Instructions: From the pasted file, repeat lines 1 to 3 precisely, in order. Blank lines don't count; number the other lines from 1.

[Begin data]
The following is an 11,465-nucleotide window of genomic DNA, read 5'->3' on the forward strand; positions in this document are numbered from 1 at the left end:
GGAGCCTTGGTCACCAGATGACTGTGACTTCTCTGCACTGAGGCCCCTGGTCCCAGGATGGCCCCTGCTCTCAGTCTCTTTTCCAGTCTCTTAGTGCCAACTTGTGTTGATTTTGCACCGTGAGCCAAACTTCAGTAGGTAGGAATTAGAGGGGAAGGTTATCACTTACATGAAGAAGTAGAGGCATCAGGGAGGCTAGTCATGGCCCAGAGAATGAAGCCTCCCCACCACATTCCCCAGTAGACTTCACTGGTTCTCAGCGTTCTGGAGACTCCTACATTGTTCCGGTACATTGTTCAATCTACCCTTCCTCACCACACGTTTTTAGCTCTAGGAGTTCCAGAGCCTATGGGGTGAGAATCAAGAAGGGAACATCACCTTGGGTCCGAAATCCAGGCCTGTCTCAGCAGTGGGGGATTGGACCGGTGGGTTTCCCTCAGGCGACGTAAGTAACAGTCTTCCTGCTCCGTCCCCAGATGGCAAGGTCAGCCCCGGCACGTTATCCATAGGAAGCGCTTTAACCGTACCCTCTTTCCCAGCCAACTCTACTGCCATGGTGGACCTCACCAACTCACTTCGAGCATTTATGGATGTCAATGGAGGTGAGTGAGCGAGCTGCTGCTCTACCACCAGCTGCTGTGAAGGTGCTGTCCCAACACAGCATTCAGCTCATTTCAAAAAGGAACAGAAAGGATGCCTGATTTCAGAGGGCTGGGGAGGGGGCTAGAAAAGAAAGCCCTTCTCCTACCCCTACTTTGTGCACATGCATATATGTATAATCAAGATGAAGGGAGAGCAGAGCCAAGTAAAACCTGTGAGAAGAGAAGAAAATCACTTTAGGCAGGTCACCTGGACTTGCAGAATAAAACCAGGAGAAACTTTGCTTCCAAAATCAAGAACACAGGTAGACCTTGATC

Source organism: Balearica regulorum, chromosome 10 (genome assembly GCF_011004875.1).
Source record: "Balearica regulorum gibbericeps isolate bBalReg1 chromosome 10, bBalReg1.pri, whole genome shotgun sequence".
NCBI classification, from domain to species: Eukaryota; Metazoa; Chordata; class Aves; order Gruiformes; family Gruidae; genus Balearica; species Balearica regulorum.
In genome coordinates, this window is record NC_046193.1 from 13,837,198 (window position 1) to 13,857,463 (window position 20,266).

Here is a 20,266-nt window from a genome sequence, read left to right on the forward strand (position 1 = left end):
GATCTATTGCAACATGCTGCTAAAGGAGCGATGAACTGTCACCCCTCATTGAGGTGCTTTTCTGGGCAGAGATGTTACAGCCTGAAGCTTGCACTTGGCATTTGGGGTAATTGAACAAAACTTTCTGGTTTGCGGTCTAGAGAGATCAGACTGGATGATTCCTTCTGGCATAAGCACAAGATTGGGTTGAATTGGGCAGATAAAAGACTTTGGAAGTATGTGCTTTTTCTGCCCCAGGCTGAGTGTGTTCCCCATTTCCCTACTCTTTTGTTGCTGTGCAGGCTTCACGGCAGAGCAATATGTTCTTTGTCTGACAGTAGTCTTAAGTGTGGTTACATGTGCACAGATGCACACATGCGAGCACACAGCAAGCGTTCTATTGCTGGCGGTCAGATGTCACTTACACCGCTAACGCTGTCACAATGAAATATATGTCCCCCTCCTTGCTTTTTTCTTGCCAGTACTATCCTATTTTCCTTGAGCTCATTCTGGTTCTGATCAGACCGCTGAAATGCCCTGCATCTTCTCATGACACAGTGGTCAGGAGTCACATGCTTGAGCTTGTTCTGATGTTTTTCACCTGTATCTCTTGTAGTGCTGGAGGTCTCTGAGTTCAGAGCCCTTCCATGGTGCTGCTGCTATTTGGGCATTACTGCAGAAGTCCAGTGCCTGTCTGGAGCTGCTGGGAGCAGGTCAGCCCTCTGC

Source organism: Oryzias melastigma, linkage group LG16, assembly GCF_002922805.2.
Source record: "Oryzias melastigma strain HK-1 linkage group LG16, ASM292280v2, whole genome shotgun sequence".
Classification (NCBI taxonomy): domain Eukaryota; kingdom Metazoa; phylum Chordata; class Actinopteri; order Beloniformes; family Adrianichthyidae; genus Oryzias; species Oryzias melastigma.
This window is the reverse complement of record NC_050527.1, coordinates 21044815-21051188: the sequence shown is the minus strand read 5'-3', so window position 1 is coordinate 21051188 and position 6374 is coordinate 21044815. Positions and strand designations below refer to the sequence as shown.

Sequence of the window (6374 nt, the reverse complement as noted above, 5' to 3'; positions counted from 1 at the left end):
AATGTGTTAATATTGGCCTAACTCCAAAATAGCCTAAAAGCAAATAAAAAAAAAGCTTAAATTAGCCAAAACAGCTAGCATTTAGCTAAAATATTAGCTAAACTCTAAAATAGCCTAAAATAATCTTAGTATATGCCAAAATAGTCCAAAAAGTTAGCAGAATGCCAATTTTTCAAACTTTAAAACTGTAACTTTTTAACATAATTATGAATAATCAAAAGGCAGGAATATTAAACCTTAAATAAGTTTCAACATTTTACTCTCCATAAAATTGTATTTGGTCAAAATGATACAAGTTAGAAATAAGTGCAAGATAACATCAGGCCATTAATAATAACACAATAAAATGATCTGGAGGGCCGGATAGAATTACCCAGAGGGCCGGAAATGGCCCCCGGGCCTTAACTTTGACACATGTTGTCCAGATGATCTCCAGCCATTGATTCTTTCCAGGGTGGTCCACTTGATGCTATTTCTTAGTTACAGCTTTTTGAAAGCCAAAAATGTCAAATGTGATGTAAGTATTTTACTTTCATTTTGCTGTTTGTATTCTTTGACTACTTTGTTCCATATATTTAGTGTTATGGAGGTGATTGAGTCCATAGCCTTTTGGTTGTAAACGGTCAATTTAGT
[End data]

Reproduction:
The following is an 11,465-nucleotide window of genomic DNA, read 5'->3' on the forward strand; positions in this document are numbered from 1 at the left end:
GGAGCCTTGGTCACCAGATGACTGTGACTTCTCTGCACTGAGGCCCCTGGTCCCAGGATGGCCCCTGCTCTCAGTCTCTTTTCCAGTCTCTTAGTGCCAACTTGTGTTGATTTTGCACCGTGAGCCAAACTTCAGTAGGTAGGAATTAGAGGGGAAGGTTATCACTTACATGAAGAAGTAGAGGCATCAGGGAGGCTAGTCATGGCCCAGAGAATGAAGCCTCCCCACCACATTCCCCAGTAGACTTCACTGGTTCTCAGCGTTCTGGAGACTCCTACATTGTTCCGGTACATTGTTCAATCTACCCTTCCTCACCACACGTTTTTAGCTCTAGGAGTTCCAGAGCCTATGGGGTGAGAATCAAGAAGGGAACATCACCTTGGGTCCGAAATCCAGGCCTGTCTCAGCAGTGGGGGATTGGACCGGTGGGTTTCCCTCAGGCGACGTAAGTAACAGTCTTCCTGCTCCGTCCCCAGATGGCAAGGTCAGCCCCGGCACGTTATCCATAGGAAGCGCTTTAACCGTACCCTCTTTCCCAGCCAACTCTACTGCCATGGTGGACCTCACCAACTCACTTCGAGCATTTATGGATGTCAATGGAGGTGAGTGAGCGAGCTGCTGCTCTACCACCAGCTGCTGTGAAGGTGCTGTCCCAACACAGCATTCAGCTCATTTCAAAAAGGAACAGAAAGGATGCCTGATTTCAGAGGGCTGGGGAGGGGGCTAGAAAAGAAAGCCCTTCTCCTACCCCTACTTTGTGCACATGCATATATGTATAATCAAGATGAAGGGAGAGCAGAGCCAAGTAAAACCTGTGAGAAGAGAAGAAAATCACTTTAGGCAGGTCACCTGGACTTGCAGAATAAAACCAGGAGAAACTTTGCTTCCAAAATCAAGAACACAGGTAGACCTTGATC

Source organism: Balearica regulorum, chromosome 10 (genome assembly GCF_011004875.1).